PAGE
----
Columns » Blake Pontchartrain: New Orleans Trivia

What’s the giant clarinet on the side of the building in downtown New Orleans?

Blake Pontchartrain explains the origin of the 150-foot clarinet on the Holiday Inn Downtown-Superdome

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Hey Blake,

The Howard Johnson's downtown painted a huge clarinet on the side of its building in 1979 or 1980. Can you tell us more about that?

Bryan Palmisano

Dear Bryan,

  The clarinet mural you describe is pretty hard to miss and stands as a landmark tribute to New Orleans' jazz history in a neighborhood that played a key role in the genre's development. The mural, which towers 16 stories and is 150 feet tall, was painted a little later than you remember — in 1995. By that time, the hotel in the 300 block of Loyola Avenue (across from City Hall between Gravier and Perdido streets) had been renamed the Holiday Inn Downtown-Superdome.

  For nearly 25 years, from 1968 until 1989, the hotel carried the Howard Johnson's name and was etched into New Orleans history as the site of sniper Mark Essex's murderous attack on New Orleans police officers in 1973. (See Blake Pontchartrain, Feb. 10.) In 1995, as part of a $1 million remodeling project, the new owners — developer Tom Winingder and his wife Dian — commissioned mural artist Robert Dafford of Lafayette to paint the giant musical instrument on the building's facade.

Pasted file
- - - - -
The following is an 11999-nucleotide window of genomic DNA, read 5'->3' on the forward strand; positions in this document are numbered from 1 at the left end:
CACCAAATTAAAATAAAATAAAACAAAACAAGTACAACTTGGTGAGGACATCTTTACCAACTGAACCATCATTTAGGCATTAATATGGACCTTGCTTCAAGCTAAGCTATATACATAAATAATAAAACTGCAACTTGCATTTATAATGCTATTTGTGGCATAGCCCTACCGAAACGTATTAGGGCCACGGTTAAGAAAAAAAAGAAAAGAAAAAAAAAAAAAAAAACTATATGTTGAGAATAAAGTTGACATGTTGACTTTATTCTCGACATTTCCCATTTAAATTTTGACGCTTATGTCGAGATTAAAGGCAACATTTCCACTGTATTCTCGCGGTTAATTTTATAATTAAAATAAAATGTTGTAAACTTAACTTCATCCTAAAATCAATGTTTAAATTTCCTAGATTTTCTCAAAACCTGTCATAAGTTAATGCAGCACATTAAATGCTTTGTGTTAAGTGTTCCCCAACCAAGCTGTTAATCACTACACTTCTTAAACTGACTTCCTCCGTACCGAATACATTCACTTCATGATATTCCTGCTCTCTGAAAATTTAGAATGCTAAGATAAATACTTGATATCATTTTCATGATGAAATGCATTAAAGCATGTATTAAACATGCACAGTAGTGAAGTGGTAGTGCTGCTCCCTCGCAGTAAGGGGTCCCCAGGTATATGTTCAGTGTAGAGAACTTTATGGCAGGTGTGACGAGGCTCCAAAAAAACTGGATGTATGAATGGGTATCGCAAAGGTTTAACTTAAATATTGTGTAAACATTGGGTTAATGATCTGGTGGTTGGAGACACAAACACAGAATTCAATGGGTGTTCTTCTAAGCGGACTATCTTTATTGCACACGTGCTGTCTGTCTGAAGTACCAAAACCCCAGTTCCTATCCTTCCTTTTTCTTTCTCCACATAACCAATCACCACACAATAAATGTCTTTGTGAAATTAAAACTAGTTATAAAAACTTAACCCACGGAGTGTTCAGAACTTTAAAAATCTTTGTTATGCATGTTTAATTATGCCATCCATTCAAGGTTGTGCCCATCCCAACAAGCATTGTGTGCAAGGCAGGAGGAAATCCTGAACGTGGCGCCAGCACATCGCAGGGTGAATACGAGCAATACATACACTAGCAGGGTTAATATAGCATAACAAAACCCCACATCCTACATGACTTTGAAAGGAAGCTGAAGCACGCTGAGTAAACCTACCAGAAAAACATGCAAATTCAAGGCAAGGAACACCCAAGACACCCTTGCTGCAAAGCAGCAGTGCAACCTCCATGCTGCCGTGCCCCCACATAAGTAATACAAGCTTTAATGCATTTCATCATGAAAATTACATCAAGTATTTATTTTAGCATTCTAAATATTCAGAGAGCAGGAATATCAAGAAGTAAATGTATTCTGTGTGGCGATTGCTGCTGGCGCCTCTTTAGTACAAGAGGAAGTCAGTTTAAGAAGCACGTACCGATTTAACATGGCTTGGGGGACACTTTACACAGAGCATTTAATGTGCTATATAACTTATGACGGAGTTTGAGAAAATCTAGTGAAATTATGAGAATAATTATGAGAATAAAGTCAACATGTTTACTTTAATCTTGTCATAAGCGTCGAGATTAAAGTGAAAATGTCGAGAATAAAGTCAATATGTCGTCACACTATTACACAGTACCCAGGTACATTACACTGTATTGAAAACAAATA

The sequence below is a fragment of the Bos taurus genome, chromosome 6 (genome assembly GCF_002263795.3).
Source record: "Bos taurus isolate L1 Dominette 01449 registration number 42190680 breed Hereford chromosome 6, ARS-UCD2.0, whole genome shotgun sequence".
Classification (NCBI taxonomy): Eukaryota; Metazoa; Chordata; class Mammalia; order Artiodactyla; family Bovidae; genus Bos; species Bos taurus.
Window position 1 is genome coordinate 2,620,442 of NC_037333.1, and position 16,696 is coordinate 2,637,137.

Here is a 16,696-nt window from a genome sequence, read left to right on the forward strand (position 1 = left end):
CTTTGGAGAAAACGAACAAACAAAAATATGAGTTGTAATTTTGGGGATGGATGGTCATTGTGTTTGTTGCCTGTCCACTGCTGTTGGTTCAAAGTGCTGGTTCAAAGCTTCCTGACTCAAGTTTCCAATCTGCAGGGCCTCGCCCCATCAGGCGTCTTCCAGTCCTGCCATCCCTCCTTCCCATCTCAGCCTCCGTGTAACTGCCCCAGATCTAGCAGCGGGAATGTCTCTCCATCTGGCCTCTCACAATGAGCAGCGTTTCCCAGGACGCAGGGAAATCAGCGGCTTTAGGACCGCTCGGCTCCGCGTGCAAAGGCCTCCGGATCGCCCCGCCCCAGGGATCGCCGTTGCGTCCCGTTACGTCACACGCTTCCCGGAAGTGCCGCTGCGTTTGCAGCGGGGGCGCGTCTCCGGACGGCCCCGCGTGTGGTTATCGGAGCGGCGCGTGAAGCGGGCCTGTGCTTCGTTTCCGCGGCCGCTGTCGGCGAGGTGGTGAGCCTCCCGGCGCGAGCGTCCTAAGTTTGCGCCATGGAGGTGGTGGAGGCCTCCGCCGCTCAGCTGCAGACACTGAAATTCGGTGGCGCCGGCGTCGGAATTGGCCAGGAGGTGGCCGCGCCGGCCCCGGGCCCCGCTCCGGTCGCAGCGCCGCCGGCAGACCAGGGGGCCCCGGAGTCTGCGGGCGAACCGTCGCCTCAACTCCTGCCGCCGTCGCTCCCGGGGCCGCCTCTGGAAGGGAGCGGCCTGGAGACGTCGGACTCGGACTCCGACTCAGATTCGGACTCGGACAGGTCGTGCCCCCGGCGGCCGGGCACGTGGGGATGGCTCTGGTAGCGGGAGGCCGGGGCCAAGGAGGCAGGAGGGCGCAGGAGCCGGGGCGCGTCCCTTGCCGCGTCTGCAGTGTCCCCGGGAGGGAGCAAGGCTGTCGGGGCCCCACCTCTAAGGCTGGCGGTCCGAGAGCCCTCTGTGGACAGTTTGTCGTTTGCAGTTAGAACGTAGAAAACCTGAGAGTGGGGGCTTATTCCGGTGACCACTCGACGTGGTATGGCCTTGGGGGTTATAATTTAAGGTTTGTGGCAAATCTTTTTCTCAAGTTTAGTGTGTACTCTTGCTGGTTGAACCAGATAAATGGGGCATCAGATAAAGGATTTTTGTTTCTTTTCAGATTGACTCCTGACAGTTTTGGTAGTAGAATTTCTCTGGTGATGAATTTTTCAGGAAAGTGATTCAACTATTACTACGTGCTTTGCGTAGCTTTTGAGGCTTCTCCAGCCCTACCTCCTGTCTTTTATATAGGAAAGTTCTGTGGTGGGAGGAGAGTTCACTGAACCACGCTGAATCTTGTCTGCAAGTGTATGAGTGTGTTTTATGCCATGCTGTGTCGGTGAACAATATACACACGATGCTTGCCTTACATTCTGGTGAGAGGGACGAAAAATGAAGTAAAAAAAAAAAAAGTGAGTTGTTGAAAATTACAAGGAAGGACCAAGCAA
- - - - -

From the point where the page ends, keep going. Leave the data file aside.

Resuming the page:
The mural depicts a black Albert system clarinet, which was popular in the 1920s. The artwork was completed in May 1996, and a second line helped dedicate it. The ceremony featured a huge clarinet jam session, with a mix of professional and amateur musicians and students, headlined by Dr. Michael White. White and jazz historian Don Marquis advised the hotel and Dafford during the remodeling project, which also included the creation of indoor jazz history murals.

  "In my estimation, this is the area where jazz was born, and by 1895, the original sounds were in the air," Marquis told The Times-Picayune. At the turn of the century, the hotel site was part of a stretch of saloons, music halls, corner grocery stores and pawn shops that nurtured the growth of jazz. If you're interested in learning more about Dafford's work, the University of Louisiana at Lafayette Press released a book last year titled The Public Art of Robert Dafford, with photographs and text by Philip Gould.

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